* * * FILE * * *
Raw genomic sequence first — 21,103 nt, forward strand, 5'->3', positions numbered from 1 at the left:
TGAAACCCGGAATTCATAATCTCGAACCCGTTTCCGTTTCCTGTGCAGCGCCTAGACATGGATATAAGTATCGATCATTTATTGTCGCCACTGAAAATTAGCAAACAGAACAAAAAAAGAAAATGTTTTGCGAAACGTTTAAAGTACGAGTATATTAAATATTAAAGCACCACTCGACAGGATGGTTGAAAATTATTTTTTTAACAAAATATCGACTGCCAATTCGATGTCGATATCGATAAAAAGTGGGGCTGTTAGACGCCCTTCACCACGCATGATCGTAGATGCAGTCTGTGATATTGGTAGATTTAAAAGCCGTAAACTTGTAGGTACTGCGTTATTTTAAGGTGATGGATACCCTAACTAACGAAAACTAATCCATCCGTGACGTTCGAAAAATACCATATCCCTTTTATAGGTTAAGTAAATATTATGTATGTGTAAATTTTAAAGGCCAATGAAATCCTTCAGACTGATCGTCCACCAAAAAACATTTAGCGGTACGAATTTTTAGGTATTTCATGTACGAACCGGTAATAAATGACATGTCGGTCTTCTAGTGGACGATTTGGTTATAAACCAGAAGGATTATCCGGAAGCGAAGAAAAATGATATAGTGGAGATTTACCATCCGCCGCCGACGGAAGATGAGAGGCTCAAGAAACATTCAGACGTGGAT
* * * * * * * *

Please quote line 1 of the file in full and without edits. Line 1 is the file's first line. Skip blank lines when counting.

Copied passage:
Raw genomic sequence first — 21,103 nt, forward strand, 5'->3', positions numbered from 1 at the left: